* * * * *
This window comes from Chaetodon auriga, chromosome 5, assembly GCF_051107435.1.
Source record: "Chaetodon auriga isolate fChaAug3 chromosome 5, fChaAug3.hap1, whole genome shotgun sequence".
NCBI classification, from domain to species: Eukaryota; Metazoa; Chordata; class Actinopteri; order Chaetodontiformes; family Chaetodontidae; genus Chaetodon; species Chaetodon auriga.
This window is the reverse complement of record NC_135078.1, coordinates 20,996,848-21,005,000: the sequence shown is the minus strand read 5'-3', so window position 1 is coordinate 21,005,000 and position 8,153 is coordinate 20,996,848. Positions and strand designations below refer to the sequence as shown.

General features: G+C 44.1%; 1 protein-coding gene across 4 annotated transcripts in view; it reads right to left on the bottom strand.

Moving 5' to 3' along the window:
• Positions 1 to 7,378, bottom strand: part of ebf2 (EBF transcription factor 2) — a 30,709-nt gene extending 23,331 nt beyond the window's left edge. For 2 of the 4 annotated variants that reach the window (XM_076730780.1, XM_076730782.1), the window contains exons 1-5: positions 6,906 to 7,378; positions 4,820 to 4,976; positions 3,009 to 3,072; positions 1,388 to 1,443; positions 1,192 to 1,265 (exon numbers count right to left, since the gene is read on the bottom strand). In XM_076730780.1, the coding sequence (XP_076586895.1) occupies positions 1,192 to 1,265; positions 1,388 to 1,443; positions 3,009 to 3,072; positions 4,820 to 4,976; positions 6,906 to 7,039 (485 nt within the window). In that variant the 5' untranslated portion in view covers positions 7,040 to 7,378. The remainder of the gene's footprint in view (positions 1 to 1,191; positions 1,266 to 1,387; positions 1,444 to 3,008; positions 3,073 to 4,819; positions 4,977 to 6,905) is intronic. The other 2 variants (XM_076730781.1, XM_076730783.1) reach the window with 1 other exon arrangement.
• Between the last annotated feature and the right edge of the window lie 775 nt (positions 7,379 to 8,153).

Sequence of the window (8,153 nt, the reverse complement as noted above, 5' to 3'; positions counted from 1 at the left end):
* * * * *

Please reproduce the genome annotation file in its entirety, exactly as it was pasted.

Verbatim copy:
This window comes from Chaetodon auriga, chromosome 5, assembly GCF_051107435.1.
Source record: "Chaetodon auriga isolate fChaAug3 chromosome 5, fChaAug3.hap1, whole genome shotgun sequence".
NCBI classification, from domain to species: Eukaryota; Metazoa; Chordata; class Actinopteri; order Chaetodontiformes; family Chaetodontidae; genus Chaetodon; species Chaetodon auriga.
This window is the reverse complement of record NC_135078.1, coordinates 20,996,848-21,005,000: the sequence shown is the minus strand read 5'-3', so window position 1 is coordinate 21,005,000 and position 8,153 is coordinate 20,996,848. Positions and strand designations below refer to the sequence as shown.

General features: G+C 44.1%; 1 protein-coding gene across 4 annotated transcripts in view; it reads right to left on the bottom strand.

Moving 5' to 3' along the window:
• Positions 1 to 7,378, bottom strand: part of ebf2 (EBF transcription factor 2) — a 30,709-nt gene extending 23,331 nt beyond the window's left edge. For 2 of the 4 annotated variants that reach the window (XM_076730780.1, XM_076730782.1), the window contains exons 1-5: positions 6,906 to 7,378; positions 4,820 to 4,976; positions 3,009 to 3,072; positions 1,388 to 1,443; positions 1,192 to 1,265 (exon numbers count right to left, since the gene is read on the bottom strand). In XM_076730780.1, the coding sequence (XP_076586895.1) occupies positions 1,192 to 1,265; positions 1,388 to 1,443; positions 3,009 to 3,072; positions 4,820 to 4,976; positions 6,906 to 7,039 (485 nt within the window). In that variant the 5' untranslated portion in view covers positions 7,040 to 7,378. The remainder of the gene's footprint in view (positions 1 to 1,191; positions 1,266 to 1,387; positions 1,444 to 3,008; positions 3,073 to 4,819; positions 4,977 to 6,905) is intronic. The other 2 variants (XM_076730781.1, XM_076730783.1) reach the window with 1 other exon arrangement.
• Between the last annotated feature and the right edge of the window lie 775 nt (positions 7,379 to 8,153).

Sequence of the window (8,153 nt, the reverse complement as noted above, 5' to 3'; positions counted from 1 at the left end):